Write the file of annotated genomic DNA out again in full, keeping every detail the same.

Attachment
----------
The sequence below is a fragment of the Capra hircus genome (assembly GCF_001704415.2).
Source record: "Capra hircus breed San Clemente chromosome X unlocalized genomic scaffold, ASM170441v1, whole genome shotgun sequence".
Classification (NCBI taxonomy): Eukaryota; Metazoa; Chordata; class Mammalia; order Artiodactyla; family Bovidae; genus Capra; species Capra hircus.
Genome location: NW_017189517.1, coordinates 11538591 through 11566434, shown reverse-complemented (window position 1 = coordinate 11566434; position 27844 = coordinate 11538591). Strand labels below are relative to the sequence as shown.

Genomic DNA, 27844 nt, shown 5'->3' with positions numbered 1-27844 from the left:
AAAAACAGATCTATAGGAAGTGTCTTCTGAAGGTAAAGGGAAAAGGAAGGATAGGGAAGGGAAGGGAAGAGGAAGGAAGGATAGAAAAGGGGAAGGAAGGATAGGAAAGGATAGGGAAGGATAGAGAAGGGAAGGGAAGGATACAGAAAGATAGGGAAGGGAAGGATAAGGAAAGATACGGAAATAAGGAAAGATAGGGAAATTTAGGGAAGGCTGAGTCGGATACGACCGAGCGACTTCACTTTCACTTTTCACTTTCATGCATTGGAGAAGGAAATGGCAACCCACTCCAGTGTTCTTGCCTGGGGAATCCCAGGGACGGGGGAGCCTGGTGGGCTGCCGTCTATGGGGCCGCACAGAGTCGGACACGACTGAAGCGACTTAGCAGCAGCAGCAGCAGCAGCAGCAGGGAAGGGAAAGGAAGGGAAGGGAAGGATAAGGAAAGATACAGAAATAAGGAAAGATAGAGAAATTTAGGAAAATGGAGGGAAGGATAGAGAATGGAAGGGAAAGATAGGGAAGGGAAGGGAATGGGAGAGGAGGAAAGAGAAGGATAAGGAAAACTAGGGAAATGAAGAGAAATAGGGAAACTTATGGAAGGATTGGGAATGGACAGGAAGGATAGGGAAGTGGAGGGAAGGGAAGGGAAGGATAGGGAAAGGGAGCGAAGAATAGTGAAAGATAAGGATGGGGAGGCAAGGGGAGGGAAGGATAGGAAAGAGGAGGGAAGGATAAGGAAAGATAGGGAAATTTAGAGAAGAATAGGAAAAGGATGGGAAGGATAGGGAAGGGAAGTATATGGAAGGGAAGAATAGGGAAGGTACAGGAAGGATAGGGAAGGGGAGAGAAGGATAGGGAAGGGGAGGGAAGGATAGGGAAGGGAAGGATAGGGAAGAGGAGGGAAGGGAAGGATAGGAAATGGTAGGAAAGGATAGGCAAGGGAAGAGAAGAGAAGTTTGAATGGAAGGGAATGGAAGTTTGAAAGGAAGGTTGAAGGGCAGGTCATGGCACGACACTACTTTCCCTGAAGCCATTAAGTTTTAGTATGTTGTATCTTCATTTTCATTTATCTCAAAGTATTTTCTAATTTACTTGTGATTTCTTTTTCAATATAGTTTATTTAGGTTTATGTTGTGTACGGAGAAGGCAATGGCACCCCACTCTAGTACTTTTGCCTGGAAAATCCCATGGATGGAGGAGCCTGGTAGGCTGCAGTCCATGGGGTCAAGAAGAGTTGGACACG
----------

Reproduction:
The sequence below is a fragment of the Capra hircus genome (assembly GCF_001704415.2).
Source record: "Capra hircus breed San Clemente chromosome X unlocalized genomic scaffold, ASM170441v1, whole genome shotgun sequence".
Classification (NCBI taxonomy): Eukaryota; Metazoa; Chordata; class Mammalia; order Artiodactyla; family Bovidae; genus Capra; species Capra hircus.
Genome location: NW_017189517.1, coordinates 11538591 through 11566434, shown reverse-complemented (window position 1 = coordinate 11566434; position 27844 = coordinate 11538591). Strand labels below are relative to the sequence as shown.

Genomic DNA, 27844 nt, shown 5'->3' with positions numbered 1-27844 from the left:
AAAAACAGATCTATAGGAAGTGTCTTCTGAAGGTAAAGGGAAAAGGAAGGATAGGGAAGGGAAGGGAAGAGGAAGGAAGGATAGAAAAGGGGAAGGAAGGATAGGAAAGGATAGGGAAGGATAGAGAAGGGAAGGGAAGGATACAGAAAGATAGGGAAGGGAAGGATAAGGAAAGATACGGAAATAAGGAAAGATAGGGAAATTTAGGGAAGGCTGAGTCGGATACGACCGAGCGACTTCACTTTCACTTTTCACTTTCATGCATTGGAGAAGGAAATGGCAACCCACTCCAGTGTTCTTGCCTGGGGAATCCCAGGGACGGGGGAGCCTGGTGGGCTGCCGTCTATGGGGCCGCACAGAGTCGGACACGACTGAAGCGACTTAGCAGCAGCAGCAGCAGCAGCAGCAGGGAAGGGAAAGGAAGGGAAGGGAAGGATAAGGAAAGATACAGAAATAAGGAAAGATAGAGAAATTTAGGAAAATGGAGGGAAGGATAGAGAATGGAAGGGAAAGATAGGGAAGGGAAGGGAATGGGAGAGGAGGAAAGAGAAGGATAAGGAAAACTAGGGAAATGAAGAGAAATAGGGAAACTTATGGAAGGATTGGGAATGGACAGGAAGGATAGGGAAGTGGAGGGAAGGGAAGGGAAGGATAGGGAAAGGGAGCGAAGAATAGTGAAAGATAAGGATGGGGAGGCAAGGGGAGGGAAGGATAGGAAAGAGGAGGGAAGGATAAGGAAAGATAGGGAAATTTAGAGAAGAATAGGAAAAGGATGGGAAGGATAGGGAAGGGAAGTATATGGAAGGGAAGAATAGGGAAGGTACAGGAAGGATAGGGAAGGGGAGAGAAGGATAGGGAAGGGGAGGGAAGGATAGGGAAGGGAAGGATAGGGAAGAGGAGGGAAGGGAAGGATAGGAAATGGTAGGAAAGGATAGGCAAGGGAAGAGAAGAGAAGTTTGAATGGAAGGGAATGGAAGTTTGAAAGGAAGGTTGAAGGGCAGGTCATGGCACGACACTACTTTCCCTGAAGCCATTAAGTTTTAGTATGTTGTATCTTCATTTTCATTTATCTCAAAGTATTTTCTAATTTACTTGTGATTTCTTTTTCAATATAGTTTATTTAGGTTTATGTTGTGTACGGAGAAGGCAATGGCACCCCACTCTAGTACTTTTGCCTGGAAAATCCCATGGATGGAGGAGCCTGGTAGGCTGCAGTCCATGGGGTCAAGAAGAGTTGGACACG